Although our cats have free run of our house all day long, we created a “cat room” where they spend their nights (when we’re either sleeping or away). Their cat room has fresh water and food, a litter box, beds and boxes, scratchers and toys, and everything they love. They all love this room and going here at night has become a part of their routine – they actually go to it of their own accord at night when I call for them.
WHY WE HAVE A CAT ROOM.
When we first moved here, I wanted to help our furry family members acclimatize to our new home so we turned a spare room into a “cat room”. This created a contained environment with all their favorite things to give them a place that smelled and felt familiar to them. For the first day after we moved here, I kept them in this room only to familiarize them with the sounds/smells of our new home without being overwhelmed. Then every day after that I’d let them out short time (with supervision), increasing the time each day to expand their comfort with the new house while giving them a safe, familiar space to return to (which they often did) if they needed reassurance. After about a week, they were fully acclimatized and we gave them free run of our house during the days, though we still return them to their cat room each night.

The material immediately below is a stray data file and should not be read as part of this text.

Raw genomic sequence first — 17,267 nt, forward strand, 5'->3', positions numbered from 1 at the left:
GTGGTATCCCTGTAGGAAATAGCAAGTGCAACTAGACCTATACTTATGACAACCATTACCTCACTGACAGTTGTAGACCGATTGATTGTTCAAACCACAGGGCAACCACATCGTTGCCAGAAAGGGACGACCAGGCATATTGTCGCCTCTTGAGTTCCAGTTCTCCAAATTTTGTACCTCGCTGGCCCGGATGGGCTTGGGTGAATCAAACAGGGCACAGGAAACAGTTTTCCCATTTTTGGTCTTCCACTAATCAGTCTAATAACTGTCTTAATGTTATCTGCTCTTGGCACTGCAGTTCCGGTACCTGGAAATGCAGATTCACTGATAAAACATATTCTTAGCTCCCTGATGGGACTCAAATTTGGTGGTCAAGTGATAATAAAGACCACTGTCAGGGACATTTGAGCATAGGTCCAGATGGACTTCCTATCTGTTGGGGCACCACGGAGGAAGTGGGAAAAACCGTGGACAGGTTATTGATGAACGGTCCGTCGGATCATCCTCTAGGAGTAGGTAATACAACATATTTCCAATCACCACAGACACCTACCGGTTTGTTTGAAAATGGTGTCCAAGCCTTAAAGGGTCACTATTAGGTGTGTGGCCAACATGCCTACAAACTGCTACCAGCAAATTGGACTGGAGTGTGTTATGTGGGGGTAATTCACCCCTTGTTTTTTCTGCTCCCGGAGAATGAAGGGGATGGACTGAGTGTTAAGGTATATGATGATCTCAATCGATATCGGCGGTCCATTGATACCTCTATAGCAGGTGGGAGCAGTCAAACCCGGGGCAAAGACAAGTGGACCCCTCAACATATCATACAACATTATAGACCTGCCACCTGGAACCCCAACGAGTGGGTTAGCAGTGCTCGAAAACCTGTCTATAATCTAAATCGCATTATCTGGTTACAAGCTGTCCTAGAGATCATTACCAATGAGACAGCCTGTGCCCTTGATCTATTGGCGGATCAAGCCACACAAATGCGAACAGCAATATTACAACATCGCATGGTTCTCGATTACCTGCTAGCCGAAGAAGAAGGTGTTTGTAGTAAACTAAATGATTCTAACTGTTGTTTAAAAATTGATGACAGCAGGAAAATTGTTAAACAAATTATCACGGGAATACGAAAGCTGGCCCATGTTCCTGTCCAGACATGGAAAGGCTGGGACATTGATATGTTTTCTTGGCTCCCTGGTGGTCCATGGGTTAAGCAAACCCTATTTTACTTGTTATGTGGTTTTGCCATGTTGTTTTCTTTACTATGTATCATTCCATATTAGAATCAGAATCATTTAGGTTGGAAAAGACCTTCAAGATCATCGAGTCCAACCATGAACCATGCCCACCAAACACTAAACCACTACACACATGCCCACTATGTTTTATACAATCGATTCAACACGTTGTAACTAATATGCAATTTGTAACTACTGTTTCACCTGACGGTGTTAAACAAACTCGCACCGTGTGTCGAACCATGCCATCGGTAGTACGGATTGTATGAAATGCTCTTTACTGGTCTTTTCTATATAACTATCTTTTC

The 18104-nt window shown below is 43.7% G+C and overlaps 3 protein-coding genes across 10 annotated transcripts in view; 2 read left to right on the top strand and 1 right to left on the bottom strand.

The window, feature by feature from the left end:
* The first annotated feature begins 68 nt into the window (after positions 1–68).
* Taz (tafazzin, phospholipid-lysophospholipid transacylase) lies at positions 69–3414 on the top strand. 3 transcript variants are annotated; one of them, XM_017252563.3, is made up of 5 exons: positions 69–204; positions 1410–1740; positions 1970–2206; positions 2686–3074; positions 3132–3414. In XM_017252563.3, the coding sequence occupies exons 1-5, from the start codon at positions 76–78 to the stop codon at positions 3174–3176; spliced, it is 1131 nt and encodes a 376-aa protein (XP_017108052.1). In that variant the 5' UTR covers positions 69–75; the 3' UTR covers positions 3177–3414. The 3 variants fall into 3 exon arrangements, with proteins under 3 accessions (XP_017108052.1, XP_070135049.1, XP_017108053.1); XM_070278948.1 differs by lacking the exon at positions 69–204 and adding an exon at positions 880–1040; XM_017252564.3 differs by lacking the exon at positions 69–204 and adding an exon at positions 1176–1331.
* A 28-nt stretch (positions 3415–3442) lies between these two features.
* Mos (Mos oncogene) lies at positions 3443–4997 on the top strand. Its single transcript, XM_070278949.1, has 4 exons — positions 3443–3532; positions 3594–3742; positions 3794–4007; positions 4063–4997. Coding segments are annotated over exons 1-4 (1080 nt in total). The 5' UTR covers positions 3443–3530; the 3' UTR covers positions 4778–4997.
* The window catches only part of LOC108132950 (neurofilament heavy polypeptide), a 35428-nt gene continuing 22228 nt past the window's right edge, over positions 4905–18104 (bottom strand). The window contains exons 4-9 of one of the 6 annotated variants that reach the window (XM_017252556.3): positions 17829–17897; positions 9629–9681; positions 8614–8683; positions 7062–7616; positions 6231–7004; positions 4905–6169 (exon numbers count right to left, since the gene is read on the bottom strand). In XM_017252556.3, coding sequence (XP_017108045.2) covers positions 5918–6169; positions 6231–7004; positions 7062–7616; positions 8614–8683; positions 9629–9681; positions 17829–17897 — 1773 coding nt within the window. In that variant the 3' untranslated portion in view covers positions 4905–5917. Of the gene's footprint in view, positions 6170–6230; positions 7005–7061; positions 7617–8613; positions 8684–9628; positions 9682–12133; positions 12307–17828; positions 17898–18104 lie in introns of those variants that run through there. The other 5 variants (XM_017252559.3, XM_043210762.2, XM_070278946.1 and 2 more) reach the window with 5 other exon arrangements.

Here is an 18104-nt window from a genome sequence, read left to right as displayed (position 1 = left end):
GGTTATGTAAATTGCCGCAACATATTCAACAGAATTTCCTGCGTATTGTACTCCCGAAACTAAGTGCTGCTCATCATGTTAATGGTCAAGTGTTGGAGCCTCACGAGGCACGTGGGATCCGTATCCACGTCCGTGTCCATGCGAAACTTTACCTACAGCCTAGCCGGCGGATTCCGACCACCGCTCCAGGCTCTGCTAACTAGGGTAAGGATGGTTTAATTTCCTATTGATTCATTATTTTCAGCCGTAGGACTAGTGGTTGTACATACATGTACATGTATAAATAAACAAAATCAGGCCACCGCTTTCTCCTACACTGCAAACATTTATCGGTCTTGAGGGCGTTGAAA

Since they loved their cat room so much, I decided to keep it set up up as “their” space and I always put them in here at night and/or if we go out (which is rare considering we work from home) because when they’re in their cat room, I know they’re in a safe environment. This also means they can’t get into anything they’re not supposed to when I’m not around, reinforcing our house cat rules and training methods.
Every time I put them in their room (usually at night before bed), I also always give them their soft food at the same time so they love the routine of going to the room and it’s always a positive experience.
NOTE 1: If you are adopting new kittens/cats, keeping them in a separate room for the first day(s) this way is also a good idea. Ultimately the idea is to slowly introduce the new element (whether its cats/kittens to a house, or a house to cats/kittens) to make the transition smooth and stress-free. More details here.
NOTE 2: I did not “decorate” this room — the cats decorated it in a sense because they chose all the things inside it. So I didn’t try to make it look pretty, I just kept it full of all the things they love most.
This is the litter box we have: white version: Amazon | dark grey version: Amazon | pearl version: Amazon. This litter box style is small, minimal and simple, domed to contain litter spray, and very easy to clean.